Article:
CeDEM17 Conference for E-Democracy and Open Government
17-19 May 2017, Danube University Krems, Austria
Extended Submission deadline: 6. January 2017
The international Conference for e-Democracy and Open Government brings together e-democracy, e-participation and open government specialists working in academia, politics, government and business to critically analyse the innovations, issues, ideas and challenges in the networked societies of the digital age.
We look forward to your submissions (full papers, workshop proposals, reflections, PhD papers) and seeing you in Krems!
Center for Technology in Government, University at Albany, US
Department of Politics and Public Administration at the University of Konstanz, DE
TownHall App Pty Ltd, US
Further Confirmed Keynotes
- Dave Karpf (School of Media and Public Affairs, The George Washington University, US)
- Todd O’Boyle (Next Century Cities, US)
- E-Democracy and E-Participation
- Social Media, Public Administration and Citizen Engagement
- Open Collaborative Government
- Open Data, Transparency and Open Innovation
- Citizens‘ Participation in Democratic Governance Processes through ICT in Africa
- Open Access
- Communities, Participation and Civic Engagement
- Information Visualization for the People
- Connected Smart City
- Political Communication & Public Spheres in a Digital Age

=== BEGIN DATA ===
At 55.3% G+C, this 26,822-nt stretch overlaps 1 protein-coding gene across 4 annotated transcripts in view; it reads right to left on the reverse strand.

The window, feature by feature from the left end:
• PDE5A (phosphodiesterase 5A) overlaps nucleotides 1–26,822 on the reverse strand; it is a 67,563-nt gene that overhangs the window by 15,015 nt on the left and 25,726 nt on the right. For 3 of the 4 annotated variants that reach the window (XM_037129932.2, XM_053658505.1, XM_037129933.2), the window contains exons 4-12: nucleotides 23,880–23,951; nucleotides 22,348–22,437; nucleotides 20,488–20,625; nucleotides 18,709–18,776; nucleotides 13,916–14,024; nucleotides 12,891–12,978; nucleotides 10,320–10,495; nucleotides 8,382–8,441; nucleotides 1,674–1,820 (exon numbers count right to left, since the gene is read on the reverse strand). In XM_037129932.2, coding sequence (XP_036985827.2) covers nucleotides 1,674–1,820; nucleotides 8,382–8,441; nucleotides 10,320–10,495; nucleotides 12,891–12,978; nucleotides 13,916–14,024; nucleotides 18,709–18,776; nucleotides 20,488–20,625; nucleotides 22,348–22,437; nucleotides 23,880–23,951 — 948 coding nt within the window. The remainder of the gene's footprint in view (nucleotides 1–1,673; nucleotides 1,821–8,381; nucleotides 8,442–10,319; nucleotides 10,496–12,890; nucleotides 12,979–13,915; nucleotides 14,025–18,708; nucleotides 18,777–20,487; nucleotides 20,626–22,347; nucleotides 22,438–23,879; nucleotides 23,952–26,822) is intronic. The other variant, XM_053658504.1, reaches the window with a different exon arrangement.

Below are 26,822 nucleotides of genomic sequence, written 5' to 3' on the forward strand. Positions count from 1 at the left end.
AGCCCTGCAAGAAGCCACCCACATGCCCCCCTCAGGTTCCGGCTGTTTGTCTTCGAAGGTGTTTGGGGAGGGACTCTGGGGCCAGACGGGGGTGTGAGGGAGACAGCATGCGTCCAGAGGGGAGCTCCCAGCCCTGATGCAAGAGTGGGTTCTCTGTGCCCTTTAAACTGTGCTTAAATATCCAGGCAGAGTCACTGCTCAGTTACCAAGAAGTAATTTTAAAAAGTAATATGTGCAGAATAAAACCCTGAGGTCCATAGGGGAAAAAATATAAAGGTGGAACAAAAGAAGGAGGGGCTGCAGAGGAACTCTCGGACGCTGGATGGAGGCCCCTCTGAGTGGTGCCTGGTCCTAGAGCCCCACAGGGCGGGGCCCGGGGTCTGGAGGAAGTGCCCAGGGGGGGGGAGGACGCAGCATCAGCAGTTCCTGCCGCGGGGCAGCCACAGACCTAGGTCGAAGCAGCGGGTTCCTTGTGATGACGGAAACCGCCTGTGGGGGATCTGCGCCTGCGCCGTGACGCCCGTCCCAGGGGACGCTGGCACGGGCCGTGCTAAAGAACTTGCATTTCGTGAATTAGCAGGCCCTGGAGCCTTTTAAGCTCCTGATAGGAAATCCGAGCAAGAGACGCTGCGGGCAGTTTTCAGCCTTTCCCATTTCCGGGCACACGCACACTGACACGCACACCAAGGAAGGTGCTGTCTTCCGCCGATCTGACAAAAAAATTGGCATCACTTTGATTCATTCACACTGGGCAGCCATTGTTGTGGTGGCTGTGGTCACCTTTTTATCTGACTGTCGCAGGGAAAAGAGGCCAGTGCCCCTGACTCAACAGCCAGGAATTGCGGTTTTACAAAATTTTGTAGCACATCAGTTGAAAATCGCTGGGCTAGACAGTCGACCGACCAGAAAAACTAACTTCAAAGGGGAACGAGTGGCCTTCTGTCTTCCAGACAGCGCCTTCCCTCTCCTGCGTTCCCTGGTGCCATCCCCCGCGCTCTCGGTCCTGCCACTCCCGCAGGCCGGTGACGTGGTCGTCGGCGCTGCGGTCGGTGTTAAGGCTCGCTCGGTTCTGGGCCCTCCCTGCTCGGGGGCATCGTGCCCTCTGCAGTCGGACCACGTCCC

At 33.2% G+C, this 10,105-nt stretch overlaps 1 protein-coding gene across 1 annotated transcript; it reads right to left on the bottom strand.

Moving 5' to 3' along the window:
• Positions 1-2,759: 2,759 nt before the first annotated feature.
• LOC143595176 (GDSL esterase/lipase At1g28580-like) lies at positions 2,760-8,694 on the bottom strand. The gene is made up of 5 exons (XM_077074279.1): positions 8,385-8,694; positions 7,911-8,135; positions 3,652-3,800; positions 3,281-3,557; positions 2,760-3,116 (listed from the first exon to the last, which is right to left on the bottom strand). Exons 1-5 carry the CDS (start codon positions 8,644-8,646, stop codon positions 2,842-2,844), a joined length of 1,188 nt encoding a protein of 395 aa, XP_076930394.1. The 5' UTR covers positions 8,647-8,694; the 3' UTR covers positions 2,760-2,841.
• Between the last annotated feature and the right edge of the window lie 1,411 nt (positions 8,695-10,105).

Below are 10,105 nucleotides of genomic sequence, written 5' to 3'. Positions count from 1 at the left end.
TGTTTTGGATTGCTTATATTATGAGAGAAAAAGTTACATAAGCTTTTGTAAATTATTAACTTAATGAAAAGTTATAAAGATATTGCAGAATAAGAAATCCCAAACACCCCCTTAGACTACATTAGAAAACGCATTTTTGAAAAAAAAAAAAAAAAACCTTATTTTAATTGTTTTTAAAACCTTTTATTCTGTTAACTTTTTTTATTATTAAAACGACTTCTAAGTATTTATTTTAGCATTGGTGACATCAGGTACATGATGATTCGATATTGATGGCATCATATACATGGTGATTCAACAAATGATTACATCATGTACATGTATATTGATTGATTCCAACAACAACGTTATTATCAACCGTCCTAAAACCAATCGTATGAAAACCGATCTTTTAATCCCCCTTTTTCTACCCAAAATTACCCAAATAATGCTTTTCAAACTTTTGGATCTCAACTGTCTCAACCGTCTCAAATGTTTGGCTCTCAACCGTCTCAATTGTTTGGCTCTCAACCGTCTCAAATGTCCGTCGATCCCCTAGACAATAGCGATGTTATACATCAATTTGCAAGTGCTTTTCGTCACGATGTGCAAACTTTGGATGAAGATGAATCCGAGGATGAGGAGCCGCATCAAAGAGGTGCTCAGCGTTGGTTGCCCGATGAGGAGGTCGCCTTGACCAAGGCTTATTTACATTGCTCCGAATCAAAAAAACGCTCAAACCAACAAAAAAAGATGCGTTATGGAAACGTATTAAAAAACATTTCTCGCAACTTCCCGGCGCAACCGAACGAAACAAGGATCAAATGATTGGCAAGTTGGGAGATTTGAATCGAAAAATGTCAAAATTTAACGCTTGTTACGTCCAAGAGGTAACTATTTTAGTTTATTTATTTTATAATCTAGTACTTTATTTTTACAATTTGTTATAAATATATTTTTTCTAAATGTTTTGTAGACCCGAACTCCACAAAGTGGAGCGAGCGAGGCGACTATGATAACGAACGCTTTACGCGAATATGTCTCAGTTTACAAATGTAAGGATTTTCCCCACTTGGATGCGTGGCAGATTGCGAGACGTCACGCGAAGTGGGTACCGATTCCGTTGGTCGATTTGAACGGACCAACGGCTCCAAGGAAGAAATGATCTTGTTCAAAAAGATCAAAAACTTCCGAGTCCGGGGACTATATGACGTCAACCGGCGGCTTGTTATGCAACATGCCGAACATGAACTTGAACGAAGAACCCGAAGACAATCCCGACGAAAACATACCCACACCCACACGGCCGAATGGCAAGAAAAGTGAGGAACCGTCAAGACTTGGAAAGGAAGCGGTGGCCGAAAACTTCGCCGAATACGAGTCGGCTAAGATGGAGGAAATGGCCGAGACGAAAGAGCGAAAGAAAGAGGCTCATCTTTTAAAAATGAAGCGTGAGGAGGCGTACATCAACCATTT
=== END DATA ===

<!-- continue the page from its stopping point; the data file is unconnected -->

- Identity, Privacy and Security
- Emerging Issues in E-Democracy and Open Government
You Can also Submit
Peter Parycek and Noella Edelmann
Department for E-Governance and Administration, Danube University Krems, Austria
CeDEM17 is supported by IEEE
Marko Skoric, Tetsuro Kobayashi, Muneo Kaigo: Social Media and Citizen Engagement in Asia: A Comparative Study of Five Societies
The presenters are part of a research team that conducts an international study to learn about political disagreement and what people do about it in social media. The study shall support the understanding of patterns of engagement. The international study analyses 6 countries: China, Hong Kong, Japan, Singapore, South Korea, Taiwan, hence the study is currently titled “Citizen Engagement in Confucian Asia.”
Social media expand social networks and they go beyond face-to-face meetings; hence many thought the social media would diversify the social network of individuals. However, the opposite seems to be the case. People that actively express themselves on social media are likely to unfriend people who have different opinions. This becomes especially true during political campaigns and when users are politically active. Some people try to persuade others with different political opinions and when they fail after some time, they unfriend these people. Social media feeds look more like face-to-face conversations nowadays than 5 years ago as similar opinions are shown in the threads.